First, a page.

The Society for Social Work and Research

2013 Annual Conference

January 16-20, 2013 I Sheraton San Diego Hotel and Marina I San Diego, CA

Can EBP Utilization and Good Organizational Culture and Climates Co-Exist?

Friday, January 18, 2013: 8:00 AM
Executive Center 3B (Sheraton San Diego Hotel & Marina)
* noted as presenting author
David A. Patterson, PhD, Assistant Professor, Washington University in Saint Louis, St. Louis, MO
Catherine N. Dulmus, PhD, Associate Dean for Research and Director, State University of New York at Buffalo, Buffalo, NY
Eugene Maguin, PHD, Research Associate, State University of New York at Buffalo, Buffalo, NY
Maria Cristalli, MPH, Chief Strategy and Quality Officer, Hillside Family of Agencies, Rochester, NY
Background/ Purpose: After some initial debate it seems that the utilization of scientifically supported treatments, often referred to as evidence-based practices (EBPs), is considered the gold standard of patient care. While there are many studies investigating best practices and how to adopt them, what is largely missing are studies particularly investigating the working conditions in programs that are currently uses EBPs. This study compared a large organization’s culture and climate scores of programs that use EBPs and those indicating no EBP usage. A study was conducted with a large organization that offers many types of social work services, with some using EBPs. The overall purpose of this evaluation was to compare the organizational culture and climate scores of programs that use EBPs and do not use EBPs.  

Methods: The study was carried with the largest child and family human service agency in Western and Central New York State.  Participants in this study worked in a total of 55 different program types with 27 using EBPs. All participants in this study were 'front-line' employees with a total sample of 1,273. The Organizational Social Context Measurement Model survey was used to measure culture and climate (Glisson, 2002). The three factors making up an organization’s culture are: Proficiency (.94): placing the health and well-being of patients first with high proficiency; Rigidity (.81): workers have a small amount of discretion and flexibility; and Resistance (.81) workers showing little interests in changes or new ways of providing services. The factors making up organizational climate consists of: Engagement (.78): worker’s perceptions that they can accomplish worthwhile activities and stay personally involved in their work; Functionality (.90): receiving support from their coworkers with a well-defined understanding of how they fit into the organization; and Stress (.94): workers are emotionally exhausted and overwhelmed.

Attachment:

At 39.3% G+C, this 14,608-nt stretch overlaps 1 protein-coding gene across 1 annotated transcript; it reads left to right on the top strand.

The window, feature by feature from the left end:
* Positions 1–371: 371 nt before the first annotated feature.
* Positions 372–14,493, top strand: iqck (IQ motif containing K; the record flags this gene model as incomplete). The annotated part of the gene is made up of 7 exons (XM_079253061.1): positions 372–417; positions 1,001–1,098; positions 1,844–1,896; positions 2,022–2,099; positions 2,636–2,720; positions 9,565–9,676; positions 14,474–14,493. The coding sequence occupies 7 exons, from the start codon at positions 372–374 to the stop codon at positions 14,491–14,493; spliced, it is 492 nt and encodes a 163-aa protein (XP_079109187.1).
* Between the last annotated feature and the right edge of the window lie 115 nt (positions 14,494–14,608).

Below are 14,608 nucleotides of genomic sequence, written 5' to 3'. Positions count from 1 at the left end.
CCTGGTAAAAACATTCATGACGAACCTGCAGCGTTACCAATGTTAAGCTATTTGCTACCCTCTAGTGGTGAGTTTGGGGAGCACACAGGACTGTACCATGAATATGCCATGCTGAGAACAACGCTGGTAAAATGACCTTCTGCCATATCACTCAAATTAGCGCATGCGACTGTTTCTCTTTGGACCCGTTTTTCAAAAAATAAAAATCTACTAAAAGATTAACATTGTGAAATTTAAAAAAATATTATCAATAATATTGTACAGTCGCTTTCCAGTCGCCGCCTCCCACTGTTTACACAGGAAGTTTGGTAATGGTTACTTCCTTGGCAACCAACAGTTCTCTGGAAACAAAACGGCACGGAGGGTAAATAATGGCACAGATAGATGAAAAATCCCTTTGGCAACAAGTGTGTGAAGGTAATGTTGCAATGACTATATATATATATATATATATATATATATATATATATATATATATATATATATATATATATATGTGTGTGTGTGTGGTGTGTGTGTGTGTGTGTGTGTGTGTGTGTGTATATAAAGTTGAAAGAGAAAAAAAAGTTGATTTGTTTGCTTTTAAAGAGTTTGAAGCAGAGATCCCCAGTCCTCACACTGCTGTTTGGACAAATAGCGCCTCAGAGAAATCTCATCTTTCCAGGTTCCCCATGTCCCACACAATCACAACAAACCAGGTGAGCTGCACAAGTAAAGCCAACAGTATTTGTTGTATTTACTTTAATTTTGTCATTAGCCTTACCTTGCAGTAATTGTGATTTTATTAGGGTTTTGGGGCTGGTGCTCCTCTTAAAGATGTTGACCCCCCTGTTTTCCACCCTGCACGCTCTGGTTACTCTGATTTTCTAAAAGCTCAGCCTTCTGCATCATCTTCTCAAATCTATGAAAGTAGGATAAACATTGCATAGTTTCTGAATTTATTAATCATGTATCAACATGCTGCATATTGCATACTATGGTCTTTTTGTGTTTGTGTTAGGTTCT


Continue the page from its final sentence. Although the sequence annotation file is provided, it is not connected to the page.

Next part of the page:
Results: Programs using EBPs had a significant more rigid and resistant culture compared to programs not using any EBPs. Also, programs using EBPs indicated its working climate was significantly less engaged and functional, as well as significantly more stressed, compared to those not using any EBPs.

Conclusions and Implications: Although literature cautioned that some worker’s experiences might be disrupted and cause organizational disturbances, the outcome from this study might encourage us to reinvestigate some of those earlier concerns. It could be reasonable to expect that the organization would become more rigid when it has decided to commit to a specific, program-wide EBP. Also, in order to retain some level of fidelity to the EBP, the organization may be rigid and resistant to any other clinical changes for a while. Organizations that have developed a regular custom around the use of existing practices lose their self-reinforcing system for worker stability when new practices enter the system. Trying to alter the work-group’s past routines with new ones might provide a cause of overall resistance, rigidities, feeling less functional and engaged along with feeling stressed out. While these outcomes are concerning for programs using or thinking about using EBPs, as with any new study, more investigation is needed.